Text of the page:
House Republican leadership is calling for increased transparency and accountability at the Department of Veterans Affairs (VA) after a series of wrongful deaths and cases of mismanagement at VA hospitals across the country.
At a Thursday press conference, House Speaker John Boehner (R., Ohio) touted new legislation titled the VA Management Accountability Act, which would give the VA secretary greater authority to fire senior officials.
Boehner highlighted cases of mismanagement, such as an instance at a VA hospital in Dayton, Ohio where hundreds of patients were exposed to Hepatitis B and C. The director of the hospital, Boehner said, received a bonus and was promoted.
An NBC 4 Washington investigation discovered this week that a senior VA official was rehired at an annual salary over $100,000 months after resigning following a fatal drunk driving accident in a government vehicle.
"You know, I thought I’d seen the worst of government, but this goes beyond the pale," Boehner said. "If you’re presiding over a bureaucracy that’s failing our veterans, you shouldn’t be receiving bonuses. You should be gone."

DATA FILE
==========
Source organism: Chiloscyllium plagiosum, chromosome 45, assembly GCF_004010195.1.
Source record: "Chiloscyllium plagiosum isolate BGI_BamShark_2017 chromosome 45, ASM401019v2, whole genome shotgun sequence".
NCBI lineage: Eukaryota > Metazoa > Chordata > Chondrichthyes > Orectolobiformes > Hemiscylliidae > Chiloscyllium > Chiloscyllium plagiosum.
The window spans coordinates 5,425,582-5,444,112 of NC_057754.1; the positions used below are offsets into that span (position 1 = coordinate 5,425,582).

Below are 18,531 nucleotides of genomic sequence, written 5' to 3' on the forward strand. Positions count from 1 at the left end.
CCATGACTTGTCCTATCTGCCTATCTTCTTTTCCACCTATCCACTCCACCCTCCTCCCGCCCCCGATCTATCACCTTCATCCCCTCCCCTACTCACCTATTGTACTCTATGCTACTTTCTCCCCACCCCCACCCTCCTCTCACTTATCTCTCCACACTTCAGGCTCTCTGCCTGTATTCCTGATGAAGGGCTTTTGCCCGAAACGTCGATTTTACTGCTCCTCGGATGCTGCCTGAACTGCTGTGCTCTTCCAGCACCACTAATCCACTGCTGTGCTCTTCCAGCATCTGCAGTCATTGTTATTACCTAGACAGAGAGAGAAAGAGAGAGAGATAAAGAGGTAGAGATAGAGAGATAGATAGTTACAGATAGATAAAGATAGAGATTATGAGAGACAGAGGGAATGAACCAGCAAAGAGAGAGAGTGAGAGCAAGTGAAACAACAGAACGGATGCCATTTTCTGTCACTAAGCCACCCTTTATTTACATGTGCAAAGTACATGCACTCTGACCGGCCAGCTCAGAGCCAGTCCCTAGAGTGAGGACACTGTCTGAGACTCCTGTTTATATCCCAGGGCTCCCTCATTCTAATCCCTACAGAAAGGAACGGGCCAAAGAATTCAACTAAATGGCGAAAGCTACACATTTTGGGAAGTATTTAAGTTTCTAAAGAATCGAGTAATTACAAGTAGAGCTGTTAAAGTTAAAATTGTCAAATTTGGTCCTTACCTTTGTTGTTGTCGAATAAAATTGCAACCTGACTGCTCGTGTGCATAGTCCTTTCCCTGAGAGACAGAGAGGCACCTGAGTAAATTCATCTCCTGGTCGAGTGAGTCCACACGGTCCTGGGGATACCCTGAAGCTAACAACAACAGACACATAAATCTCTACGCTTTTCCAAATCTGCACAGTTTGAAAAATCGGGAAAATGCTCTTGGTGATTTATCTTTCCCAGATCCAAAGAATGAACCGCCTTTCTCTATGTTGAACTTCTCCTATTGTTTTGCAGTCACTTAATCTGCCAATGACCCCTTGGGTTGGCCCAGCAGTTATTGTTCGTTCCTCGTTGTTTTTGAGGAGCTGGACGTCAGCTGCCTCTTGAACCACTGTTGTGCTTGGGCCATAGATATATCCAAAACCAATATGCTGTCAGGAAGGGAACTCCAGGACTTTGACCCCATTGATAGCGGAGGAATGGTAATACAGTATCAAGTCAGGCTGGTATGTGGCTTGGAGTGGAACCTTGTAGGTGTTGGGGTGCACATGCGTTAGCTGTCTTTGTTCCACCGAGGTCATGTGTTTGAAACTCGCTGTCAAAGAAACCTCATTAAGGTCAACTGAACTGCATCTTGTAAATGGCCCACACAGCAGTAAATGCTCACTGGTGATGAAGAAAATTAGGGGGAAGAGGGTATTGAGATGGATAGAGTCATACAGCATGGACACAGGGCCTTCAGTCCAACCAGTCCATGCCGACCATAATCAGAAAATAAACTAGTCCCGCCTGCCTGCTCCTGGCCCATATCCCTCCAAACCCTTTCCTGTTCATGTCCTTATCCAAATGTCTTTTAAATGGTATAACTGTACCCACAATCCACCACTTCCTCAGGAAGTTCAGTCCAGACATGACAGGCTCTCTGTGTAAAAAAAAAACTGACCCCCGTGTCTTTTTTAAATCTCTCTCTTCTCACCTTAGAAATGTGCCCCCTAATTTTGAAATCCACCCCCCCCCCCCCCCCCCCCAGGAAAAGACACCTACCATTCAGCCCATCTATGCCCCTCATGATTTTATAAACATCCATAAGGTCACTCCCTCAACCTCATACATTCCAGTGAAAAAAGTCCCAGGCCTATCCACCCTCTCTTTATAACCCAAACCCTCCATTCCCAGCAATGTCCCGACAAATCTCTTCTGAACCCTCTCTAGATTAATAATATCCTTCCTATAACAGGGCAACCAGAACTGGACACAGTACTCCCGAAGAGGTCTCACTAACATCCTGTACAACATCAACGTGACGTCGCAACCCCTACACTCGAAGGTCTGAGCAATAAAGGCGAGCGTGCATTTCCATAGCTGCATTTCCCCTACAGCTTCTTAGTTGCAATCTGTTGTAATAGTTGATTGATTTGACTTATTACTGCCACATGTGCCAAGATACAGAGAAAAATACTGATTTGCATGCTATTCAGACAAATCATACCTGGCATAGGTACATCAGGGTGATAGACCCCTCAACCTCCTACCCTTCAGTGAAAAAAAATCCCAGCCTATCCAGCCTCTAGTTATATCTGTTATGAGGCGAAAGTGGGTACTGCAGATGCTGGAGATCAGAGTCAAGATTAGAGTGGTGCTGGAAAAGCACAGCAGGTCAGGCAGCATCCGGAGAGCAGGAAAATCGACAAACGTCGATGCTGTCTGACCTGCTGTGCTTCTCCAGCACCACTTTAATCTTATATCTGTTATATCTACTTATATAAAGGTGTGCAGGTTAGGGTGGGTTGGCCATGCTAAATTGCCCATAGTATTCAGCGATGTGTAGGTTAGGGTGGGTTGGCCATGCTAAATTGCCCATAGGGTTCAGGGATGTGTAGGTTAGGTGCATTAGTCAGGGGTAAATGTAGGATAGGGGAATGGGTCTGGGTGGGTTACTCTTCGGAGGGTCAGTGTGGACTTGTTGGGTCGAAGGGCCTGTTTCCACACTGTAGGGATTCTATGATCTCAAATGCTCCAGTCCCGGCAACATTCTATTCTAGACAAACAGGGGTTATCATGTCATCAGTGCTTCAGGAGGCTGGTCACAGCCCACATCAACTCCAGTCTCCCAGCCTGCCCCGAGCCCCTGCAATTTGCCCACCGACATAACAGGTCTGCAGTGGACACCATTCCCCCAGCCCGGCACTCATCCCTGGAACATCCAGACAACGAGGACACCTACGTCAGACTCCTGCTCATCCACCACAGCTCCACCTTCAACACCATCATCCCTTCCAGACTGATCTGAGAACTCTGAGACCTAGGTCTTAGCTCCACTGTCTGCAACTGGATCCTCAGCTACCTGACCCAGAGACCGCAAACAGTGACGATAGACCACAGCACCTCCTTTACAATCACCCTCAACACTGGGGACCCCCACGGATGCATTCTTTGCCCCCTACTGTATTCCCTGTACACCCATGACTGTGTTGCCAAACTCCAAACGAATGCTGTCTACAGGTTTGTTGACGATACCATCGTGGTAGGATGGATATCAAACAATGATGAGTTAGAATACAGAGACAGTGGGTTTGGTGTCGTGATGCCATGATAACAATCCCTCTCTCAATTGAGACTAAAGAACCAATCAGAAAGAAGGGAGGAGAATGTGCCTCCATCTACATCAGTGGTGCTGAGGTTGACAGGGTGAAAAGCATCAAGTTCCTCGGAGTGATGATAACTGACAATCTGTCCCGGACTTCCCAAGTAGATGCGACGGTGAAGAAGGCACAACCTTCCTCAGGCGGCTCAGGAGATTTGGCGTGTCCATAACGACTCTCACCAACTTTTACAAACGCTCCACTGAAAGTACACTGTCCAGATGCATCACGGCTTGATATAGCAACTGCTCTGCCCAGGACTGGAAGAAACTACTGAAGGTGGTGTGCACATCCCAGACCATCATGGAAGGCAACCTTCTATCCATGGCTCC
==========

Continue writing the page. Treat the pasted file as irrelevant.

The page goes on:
Boehner was flanked by representatives from veterans groups, such as the American Legion and Concerned Veterans for America, who support the bill.
"The key question is simple," said Pete Hegseth, the CEO of Concerned Veterans for America. "Who will you stand with: the vets who are being underserved or the bureaucrats who can't be fired?"
Sen. Marco Rubio (R., Fla.), who has introduced a mirror bill in the Senate, also said the agency needed greater oversight.
"The enormous and vast majority of men and women who work [at the VA] do a great job," Rubio said. "But when there's breakdowns, the people who run this agency should be held accountable."
However, the VA argues the bill would undermine rules to protect federal employees. The VA also noted that it fired 3,000 employees last year and six senior executives in the last two years.
House Republicans have hammered the VA in recent months after investigations by news outlets revealed that more than a dozen veterans had died because of delayed screenings at VA facilities.
As reported by the Washington Free Beacon, the VA is refusing to release the names of the hospitals where the deaths occurred.
The House Veterans Affairs Committee also launched a website last week highlighting nearly 70 instances over the past year where the VA refused to comment or ignored press requests.
The bill’s future is unclear, as it is unknown if Democratic Senate leadership will take up the legislation.